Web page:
I sound like a broken record, but please be on the lookout for the rice planthopper this year.

In the past, this exotic pest has attacked Texas ratoon rice, although it can possibly attack earlier. There’s a chance we won’t find it in Texas this year, but we have to be proactive. If you suspect this insect in your fields, contact me at moway@aesrg.tamu.edu or 409-239-4265.

Kernel smut has become a major disease in recent years in Texas. The fungus infects and replaces the endosperm of the rice grain with a mass of black spores. Kernel smut occurs on both main and ratoon crops but usually is more severe on the main crop.

Dr. Shane Zhou

DR. SHANE ZHOU
TEXAS
Associate Professor & Research Plant
Pathologist
Texas A&M Research and Extension
Center at Beaumont
xzhou@aesrg.tamu.edu

The disease is not systemic. The smut spores fall to the soil surface where they remain dormant until the following rice crop.

They can also be introduced into a field via smut-contaminated rice seed.

The spores float to the surface of the paddy water where they germinate and produce air-borne spores that infect rice florets. Disease development is favored by frequent light showers, high humidity and excessive nitrogen.

Some varieties, such as hybrids, are less susceptible. Presidio and Dixiebelle are very susceptible. A three-year crop rotation can help reduce the number of smut spores in the soil.

Kernel smut is difficult to control. Propiconazole- or difenoconazole-containing fungicides are effective, but timing is absolutely critical. Mid-boot is the best time to apply a fungicide. (Contact Dr. Shane Zhou at xzhou@aesrg.tamu.edu for more details about specific fungicides and rates). Some severely infected fields may require a second application 14 days after the first at mid-boot.

Get fungicide timing right

Luis Espino

DR. LUIS ESPINO
UNIVERSITY OF CALIFORNIA
Rice Systems Adviser
laespino@ucanr.edu

A common question I get regarding fungicides is what is the best timing for application. That’s going to depend on the disease you are targeting. In California, there are four diseases of importance: stem rot, aggregate sheath spot, blast and kernel smut.

Stem rot and aggregate sheath spot are similar in their cycle. The inoculum of both survive in crop residue in the form of sclerotia. After flood, the sclerotia float to the surface of the water and infect rice plants at the water level when conditions are favorable.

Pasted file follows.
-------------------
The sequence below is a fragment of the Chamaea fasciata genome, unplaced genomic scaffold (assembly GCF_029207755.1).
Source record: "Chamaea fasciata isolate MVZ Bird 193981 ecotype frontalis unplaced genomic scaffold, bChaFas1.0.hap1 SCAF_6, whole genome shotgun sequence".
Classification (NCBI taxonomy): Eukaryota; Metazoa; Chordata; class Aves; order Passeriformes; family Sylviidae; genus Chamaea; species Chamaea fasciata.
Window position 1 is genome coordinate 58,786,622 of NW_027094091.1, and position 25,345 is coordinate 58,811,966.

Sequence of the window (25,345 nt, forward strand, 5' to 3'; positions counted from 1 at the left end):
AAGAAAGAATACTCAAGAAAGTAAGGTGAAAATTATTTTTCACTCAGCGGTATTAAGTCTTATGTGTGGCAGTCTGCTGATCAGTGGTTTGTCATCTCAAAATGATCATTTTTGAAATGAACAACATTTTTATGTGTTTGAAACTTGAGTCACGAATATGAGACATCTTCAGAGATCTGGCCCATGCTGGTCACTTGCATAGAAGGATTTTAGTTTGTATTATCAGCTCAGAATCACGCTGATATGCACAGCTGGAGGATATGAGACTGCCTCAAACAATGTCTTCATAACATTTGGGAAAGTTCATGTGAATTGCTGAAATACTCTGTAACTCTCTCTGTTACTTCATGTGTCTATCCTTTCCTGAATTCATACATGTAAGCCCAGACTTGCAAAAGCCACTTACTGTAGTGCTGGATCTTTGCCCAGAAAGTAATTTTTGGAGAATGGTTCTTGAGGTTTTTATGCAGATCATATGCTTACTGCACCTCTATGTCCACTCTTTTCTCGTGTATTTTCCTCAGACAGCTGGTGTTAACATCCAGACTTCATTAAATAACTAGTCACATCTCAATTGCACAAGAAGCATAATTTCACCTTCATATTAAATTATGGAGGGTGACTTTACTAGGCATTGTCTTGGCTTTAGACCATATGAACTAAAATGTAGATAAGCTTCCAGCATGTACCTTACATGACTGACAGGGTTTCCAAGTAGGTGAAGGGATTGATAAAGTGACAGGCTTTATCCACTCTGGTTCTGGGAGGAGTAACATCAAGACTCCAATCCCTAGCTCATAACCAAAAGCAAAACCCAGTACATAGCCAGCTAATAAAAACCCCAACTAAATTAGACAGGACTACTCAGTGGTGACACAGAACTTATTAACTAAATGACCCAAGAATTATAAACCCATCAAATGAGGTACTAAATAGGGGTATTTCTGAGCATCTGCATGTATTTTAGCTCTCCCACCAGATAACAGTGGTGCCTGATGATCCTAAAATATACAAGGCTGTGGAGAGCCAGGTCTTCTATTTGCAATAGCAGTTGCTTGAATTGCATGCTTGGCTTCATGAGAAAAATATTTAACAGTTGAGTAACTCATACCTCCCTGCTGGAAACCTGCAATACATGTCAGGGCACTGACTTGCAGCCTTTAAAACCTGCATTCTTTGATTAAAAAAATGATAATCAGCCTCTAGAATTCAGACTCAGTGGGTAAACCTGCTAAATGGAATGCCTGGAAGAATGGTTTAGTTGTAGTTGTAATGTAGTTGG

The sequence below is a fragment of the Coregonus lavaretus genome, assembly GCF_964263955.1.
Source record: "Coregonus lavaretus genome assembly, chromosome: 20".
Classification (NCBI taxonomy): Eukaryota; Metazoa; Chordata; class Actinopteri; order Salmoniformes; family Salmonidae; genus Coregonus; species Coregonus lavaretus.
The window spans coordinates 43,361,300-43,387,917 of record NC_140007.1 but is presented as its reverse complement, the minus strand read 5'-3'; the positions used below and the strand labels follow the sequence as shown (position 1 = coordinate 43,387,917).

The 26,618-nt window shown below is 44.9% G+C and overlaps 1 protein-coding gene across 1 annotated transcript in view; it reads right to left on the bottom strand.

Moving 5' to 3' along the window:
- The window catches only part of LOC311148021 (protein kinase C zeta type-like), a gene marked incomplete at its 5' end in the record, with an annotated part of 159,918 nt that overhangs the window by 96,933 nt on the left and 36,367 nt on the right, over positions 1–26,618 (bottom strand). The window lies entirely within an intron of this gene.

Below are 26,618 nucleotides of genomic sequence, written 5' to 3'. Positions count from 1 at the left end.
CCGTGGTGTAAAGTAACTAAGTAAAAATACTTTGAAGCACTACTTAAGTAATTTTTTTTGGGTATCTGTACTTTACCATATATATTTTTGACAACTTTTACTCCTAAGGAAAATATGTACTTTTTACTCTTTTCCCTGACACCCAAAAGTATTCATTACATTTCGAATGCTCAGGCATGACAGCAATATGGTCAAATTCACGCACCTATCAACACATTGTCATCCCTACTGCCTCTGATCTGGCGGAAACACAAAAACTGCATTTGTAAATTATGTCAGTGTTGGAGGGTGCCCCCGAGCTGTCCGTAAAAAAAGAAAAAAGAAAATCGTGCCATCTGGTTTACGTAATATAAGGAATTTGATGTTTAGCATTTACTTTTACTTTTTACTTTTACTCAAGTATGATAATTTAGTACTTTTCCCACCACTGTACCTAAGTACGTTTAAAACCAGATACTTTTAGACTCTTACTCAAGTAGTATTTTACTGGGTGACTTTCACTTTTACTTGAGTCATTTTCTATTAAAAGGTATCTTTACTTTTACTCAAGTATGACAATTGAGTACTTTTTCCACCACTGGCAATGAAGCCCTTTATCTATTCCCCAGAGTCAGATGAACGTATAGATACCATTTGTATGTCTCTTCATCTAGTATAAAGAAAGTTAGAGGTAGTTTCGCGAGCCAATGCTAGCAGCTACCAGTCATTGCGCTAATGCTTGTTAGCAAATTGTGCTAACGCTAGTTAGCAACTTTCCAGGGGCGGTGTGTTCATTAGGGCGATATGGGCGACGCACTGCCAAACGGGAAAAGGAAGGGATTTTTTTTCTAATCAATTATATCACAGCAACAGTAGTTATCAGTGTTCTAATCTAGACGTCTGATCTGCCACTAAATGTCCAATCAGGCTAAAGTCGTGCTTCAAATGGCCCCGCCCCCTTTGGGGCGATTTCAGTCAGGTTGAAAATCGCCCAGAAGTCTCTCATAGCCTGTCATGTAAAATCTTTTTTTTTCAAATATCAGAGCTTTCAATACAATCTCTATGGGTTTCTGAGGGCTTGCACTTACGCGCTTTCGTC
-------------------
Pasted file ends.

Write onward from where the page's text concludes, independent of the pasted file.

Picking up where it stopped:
panicle blast

Panicle blast occurs when a lesion rots the node right below the panicle, causing blanking.

Stem rot penetrates the culm and causes tissue degradation, resulting in lodging and partially filled panicles.

Aggregate sheath spot affects leaf sheaths and moves up the plant, causing leaf yellowing and death. In severe cases, aggregate sheath spot can reach the panicle and cause blanking.

Both diseases can be found in most fields, but usually one is more prevalent than the other. In general, stem rot is more problematic for growers than aggregate sheath spot.

For these two diseases, fungicides should be applied at the early heading stage. Some growers like to piggyback the fungicide with their propanil application around 35-45 days after seeding to save on application cost.

Fungicide trials conducted for the past three years have shown that a fungicide treatment at the propanil timing is not as beneficial as an application at the early heading stage.

stem rot

Stem rot starts at the water level and rots the culm, causing lodging and blanking — photos by Dr. Luis Espino

Blast can affect the foliage or panicles. I don’t recommend a fungicide application for leaf blast unless the stand is being affected. Against blast, you want to use a fungicide to protect the panicles.